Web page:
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How to Buy a House

Home ownership has many rewards: privacy, security, not to mention the sense of accomplishment. Buying a home is a right of passage as well as the costliest endeavor most of us will ever undertake. Because the process is so complex and represents such a commitment, it's very important to understand the home buying process and avoid being caught unaware. This step by step guide will help (there are excellent deals on frameless glass balustrades here).

 

First Things First: How Much Can You Afford?

It would be lovely to own a home in the country, but for most that just isn't a possibility. Unfortunately with property prices stubbornly high despite low demand, many other homes are out of reach as well. For those that wish to own a home, a realistic budget of how much mortgage is affordable is a necessary first step. Viewing homes without a firm idea of how much is affordable is at best foolhardy and at worst a waste of time if a would-be homebuyer finds that they are unable to afford what they thought.

 

Find an Estate Agent

These days, anyone can search the property databases on the internet to find their dream home, so some may question the purpose of an estate agent. The fact is, qualified estate agents can offer advice, answer homebuyers' questions, and may have deeper access to property listings than an internet search can provide. It is critical that homebuyers do not rely on the seller's agent to provide these services, since the seller's agent is biased; they are working on behalf of the seller.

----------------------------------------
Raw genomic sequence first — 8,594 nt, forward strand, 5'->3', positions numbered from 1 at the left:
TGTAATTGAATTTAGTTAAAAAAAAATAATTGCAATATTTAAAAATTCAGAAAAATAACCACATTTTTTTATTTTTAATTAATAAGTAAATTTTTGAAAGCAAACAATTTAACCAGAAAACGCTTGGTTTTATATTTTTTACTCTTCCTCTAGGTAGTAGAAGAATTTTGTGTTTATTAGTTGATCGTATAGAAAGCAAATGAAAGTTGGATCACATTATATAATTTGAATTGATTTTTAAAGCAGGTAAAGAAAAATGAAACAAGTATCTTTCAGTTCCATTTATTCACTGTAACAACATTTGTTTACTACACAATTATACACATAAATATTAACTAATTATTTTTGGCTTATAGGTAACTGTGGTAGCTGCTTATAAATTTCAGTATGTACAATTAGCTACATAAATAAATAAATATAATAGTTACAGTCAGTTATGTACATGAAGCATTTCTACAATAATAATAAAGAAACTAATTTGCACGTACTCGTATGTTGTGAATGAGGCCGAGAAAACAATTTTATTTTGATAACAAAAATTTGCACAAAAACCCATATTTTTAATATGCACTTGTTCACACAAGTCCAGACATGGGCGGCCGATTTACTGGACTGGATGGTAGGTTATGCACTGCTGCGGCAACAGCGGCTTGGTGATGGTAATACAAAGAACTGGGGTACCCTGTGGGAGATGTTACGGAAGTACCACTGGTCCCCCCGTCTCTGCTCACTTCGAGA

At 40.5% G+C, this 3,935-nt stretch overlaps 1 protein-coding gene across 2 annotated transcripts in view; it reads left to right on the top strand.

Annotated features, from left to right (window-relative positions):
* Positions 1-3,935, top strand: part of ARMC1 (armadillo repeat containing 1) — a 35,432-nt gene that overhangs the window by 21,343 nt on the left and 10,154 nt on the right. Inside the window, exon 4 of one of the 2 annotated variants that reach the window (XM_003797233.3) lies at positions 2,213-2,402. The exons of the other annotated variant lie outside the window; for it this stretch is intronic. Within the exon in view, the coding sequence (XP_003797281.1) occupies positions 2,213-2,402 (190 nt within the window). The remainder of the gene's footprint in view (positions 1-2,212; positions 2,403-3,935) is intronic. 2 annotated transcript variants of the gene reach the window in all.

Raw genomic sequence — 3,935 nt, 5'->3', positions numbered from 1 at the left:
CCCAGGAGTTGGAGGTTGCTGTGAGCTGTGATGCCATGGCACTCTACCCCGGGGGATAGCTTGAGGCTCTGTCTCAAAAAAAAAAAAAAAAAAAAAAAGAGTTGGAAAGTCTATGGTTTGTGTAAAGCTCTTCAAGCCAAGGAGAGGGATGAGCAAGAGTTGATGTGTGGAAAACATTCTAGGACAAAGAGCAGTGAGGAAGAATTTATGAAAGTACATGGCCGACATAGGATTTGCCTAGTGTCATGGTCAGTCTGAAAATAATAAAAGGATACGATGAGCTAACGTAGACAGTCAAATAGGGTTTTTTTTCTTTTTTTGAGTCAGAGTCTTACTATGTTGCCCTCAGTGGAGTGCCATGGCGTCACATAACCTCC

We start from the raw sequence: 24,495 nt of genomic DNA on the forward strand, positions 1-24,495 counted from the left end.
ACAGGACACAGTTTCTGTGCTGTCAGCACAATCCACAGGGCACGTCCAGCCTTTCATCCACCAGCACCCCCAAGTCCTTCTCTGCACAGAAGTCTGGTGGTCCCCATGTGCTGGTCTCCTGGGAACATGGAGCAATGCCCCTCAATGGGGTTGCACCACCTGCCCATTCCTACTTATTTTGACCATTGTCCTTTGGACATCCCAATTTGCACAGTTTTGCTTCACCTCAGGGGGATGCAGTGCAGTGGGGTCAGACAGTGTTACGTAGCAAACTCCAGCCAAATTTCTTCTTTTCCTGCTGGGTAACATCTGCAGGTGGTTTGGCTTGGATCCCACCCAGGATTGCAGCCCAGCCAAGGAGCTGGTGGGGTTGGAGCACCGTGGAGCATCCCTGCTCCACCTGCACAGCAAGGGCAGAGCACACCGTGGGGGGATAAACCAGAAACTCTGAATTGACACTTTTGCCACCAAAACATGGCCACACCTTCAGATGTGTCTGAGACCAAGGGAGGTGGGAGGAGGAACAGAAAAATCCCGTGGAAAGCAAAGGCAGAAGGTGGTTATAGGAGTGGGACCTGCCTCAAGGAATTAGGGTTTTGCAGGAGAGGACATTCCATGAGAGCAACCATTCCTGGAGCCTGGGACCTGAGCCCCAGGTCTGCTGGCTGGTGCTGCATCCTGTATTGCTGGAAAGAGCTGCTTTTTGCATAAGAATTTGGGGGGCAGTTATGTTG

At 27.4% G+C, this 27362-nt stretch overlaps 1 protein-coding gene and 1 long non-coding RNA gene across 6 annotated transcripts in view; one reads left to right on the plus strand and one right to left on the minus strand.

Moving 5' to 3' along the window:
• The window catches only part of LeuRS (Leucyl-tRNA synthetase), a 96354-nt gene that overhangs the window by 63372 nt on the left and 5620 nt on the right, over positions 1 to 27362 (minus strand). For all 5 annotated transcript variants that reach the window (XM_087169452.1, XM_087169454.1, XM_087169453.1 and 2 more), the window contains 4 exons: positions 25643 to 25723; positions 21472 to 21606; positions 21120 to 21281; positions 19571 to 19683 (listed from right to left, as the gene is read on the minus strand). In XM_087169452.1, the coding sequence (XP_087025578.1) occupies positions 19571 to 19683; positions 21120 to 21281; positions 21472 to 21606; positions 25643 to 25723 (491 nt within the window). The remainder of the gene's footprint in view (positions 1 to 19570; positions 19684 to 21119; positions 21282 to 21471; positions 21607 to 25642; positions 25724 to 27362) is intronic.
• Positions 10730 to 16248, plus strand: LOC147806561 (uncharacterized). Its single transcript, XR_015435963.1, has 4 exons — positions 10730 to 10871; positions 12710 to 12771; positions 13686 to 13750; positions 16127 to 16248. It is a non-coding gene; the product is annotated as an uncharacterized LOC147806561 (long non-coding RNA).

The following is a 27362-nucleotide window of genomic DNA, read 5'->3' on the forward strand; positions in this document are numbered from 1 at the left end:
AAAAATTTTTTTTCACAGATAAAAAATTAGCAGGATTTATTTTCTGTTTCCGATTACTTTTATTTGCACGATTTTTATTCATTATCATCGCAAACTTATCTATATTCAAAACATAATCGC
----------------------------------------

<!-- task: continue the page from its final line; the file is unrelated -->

Since estate agents are not required to be licensed, finding a trustworthy agent is crucial. Commit to spending time researching and speaking to agents to find one with a strong background who has experience working on the buyer's side of transactions, and who demonstrates professionalism in their interactions.

 

Seek Mortgage Pre-Approval

Mortgage pre-approval does not guarantee a borrower a loan, but it does start the process. Ultimately loan approval rests on the bank's assessment of the property, but first they will assess the buyer. Contact several banks and ask for their average rates and terms. Once the list has been narrowed down, buyers can provide banks with more detailed personal information. Remember that each time an individual's credit records are searched without action, the overall credit score can be damaged.

 

Narrow Down The Search

With thousands of properties on the market, buyers can save themselves a lot of time by determining the "must-haves" for their home. These must-haves may change as the realities of budget and availability set in, but they are an invaluable starting point, and may include the following:

Detached/attached garage
Number of beds Kitchen size
Possibility for a garden
Area schools

Once the desired attributes have been determined, the estate agent can perform a thorough search of the listings to turn up the properties that best match these expectations.

 

View Potential Homes

The estate agent will schedule viewings for the homes that the buyer is interested in viewing. Most agents recommend that buyers view at least five homes before making a decision. Even if the second home on the list is "the one", it's a good idea to look around further, especially since in the current market it isn't likely that another buyer will make an offer immediately.